Breakfast of Nations celebrates cultural diversity, immigrant heritage

By: Nick Mordowanec | C&G Newspapers | Published May 27, 2015

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CLINTON TOWNSHIP — Macomb County’s melting pot continues to be mixed with more ethnic and cultural diversity.


That growth is due to the perseverance of local leaders, as well as immigrants who search for brighter futures.


On May 13 at the Italian American Cultural Center in Clinton Township, Welcoming Michigan — which partners with cities and counties to create more immigrant-friendly environments — hosted a Breakfast of Nations event that brought to life the stories of local leaders and various immigrants who have found optimism in opportunity.


Welcoming Michigan’s Southeast Michigan Communities Coordinator Christine Sauve opened the breakfast by proclaiming that the purpose was to hear everyone’s stories and achieve equilibrium through everyone’s successes and failures.


Sauve mentioned how Macomb County is composed of around 10 percent foreign-born individuals, from countries including Iraq, India, Italy, the Philippines and more.


The event marked the launch of Clinton Township’s foray into national diversity progress, becoming the first township in the United States to become part of the initiative.


Cannon talked about the Italian American Cultural Center, where the event was held, going from a golf course to a banquet hall that is now home to events such as these. Those who bought the center came from their own unique background.


He also touched upon his own background and that of the township, including how his son is married to a woman originally from the Philippines and has children with her. He also mentioned the Moravian family that came from Germany in the 1700’s and built the state’s first inland route, which is now known as Moravian Drive.


Rhonda Powell, of the Macomb County Community Services Agency, discussed how Cannon helped spearhead the Clinton Township Cultural Diversity Committee two decades ago and how she comes from a background that has deep roots in the county and the township.


The five main immigrant speakers were: Vesna Cizmic, from Bosnia; Enkelan Ozuni, from Albania; Maria Victoria Montoya, from the Philippines; Eric Jackson, from Michigan; and Pastor Alvin Thomas, from India.


Cizmic is a program manager at Lutheran Social Services of Michigan and is from Bosnia, where she worked previously as an engineer. She lives in Sterling Heights.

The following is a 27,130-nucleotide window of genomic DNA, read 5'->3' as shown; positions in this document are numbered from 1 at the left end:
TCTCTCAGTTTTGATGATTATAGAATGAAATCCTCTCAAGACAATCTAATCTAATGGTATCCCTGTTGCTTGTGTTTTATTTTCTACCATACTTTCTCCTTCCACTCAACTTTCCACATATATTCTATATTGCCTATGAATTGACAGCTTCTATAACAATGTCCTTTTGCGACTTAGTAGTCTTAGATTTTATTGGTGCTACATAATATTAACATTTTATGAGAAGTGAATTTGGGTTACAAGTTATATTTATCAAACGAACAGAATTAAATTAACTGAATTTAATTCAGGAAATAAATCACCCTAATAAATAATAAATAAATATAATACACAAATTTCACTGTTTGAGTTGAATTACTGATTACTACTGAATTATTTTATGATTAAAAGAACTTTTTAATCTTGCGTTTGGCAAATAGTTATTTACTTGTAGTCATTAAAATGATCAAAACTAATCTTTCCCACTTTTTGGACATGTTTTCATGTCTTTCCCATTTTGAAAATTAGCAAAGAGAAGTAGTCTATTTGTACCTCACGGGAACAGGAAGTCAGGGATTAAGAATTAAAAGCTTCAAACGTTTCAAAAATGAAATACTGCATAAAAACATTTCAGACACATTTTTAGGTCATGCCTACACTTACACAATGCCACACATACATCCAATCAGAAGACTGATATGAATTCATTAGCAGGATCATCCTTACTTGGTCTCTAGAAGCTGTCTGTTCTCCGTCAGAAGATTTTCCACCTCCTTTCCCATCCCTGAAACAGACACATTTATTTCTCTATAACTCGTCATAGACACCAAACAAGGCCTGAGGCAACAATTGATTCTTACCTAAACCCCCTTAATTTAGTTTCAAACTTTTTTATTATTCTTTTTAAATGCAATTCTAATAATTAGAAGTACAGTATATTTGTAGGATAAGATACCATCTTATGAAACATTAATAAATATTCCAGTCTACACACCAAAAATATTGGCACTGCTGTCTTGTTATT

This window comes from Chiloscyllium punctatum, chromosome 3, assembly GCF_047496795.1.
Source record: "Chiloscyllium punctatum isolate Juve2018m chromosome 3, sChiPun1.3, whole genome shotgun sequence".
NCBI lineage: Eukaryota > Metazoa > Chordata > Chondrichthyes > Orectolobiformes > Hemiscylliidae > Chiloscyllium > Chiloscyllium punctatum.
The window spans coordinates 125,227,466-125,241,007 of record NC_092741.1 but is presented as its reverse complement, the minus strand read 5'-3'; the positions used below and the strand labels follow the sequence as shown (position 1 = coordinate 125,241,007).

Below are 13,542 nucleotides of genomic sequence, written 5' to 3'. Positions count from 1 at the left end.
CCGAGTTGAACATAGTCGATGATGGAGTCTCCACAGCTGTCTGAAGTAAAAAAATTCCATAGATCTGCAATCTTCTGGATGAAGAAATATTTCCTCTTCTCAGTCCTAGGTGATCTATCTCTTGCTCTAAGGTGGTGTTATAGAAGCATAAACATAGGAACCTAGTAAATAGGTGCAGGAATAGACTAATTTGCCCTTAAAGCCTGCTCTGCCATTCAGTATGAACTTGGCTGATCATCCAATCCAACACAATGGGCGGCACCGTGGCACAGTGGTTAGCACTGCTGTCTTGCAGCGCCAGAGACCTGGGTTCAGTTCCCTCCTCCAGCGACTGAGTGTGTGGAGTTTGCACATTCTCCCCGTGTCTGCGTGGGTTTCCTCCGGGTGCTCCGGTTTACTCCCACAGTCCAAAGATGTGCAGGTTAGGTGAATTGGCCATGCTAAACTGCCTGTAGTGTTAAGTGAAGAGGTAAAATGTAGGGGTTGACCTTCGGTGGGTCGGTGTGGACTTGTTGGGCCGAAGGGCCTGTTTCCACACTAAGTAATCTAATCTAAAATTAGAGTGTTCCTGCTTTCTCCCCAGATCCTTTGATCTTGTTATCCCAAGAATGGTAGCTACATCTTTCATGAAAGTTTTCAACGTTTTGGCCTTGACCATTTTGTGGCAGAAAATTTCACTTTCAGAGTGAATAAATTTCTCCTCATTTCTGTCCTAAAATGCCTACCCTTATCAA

Ozuni has a bachelor’s degree in political science, and a master’s degree in international relations and conflict resolution. He previously ran for a seat on Sterling Heights City Council, but had to take his name out of the running once he accepted a position as an insurance specialist with the U.S. Social Security Administration.


Montoya owned and ran several hotels in Philippines prior to moving to the U.S., where she now works as a caregiver and has studied nursing.


Jackson is the former Clinton Township Deputy Supervisor — the highest-ranking position held by an African-American during that time — and former president of Macomb County’s NAACP branch.


Thomas is originally from India, but has lived in numerous stateside locations, including New York City, New Jersey, Oklahoma and Michigan for 20 years. He began as a software analyst and later married his wife, which was part of an arranged marriage, whom he met in India. He is an ordained minister in Shelby Township.


Thomas discussed dealing with racism during some of his former stops across the country. When he moved to Michigan, he felt the door open a little wider and said it was the first time he was given an opportunity to actually blossom. He attended Macomb Community College and made plenty of friends. After getting married and eventually having three kids, Thomas said the key to a fruitful life is respect.


“It’s one of the things that makes America great. … Every single day it’s a journey for me to get out of my comfort zone and meet people who are not the same skin color, are not the same culture, but it makes no difference,” Thomas said. “I’ve got to go out of my way to feel welcome. Just give them the love and respect that I expect for myself. This is my journey, and I stick with it.”


Jackson echoed such statements, talking about growing up in integrated schools in the region and not being able to play on the sidewalks that were designated for the white population. A historian in his own right, he said the rich history of the region allows for people of all backgrounds to become neighbors again.


“We’ve come a long way and still have a long way to go,” Jackson said.


Cannon said American stories are built on migration, and the story continues in the present as many immigrants continue to arrive for the same reasons as those before them: the opportunity of a better life.

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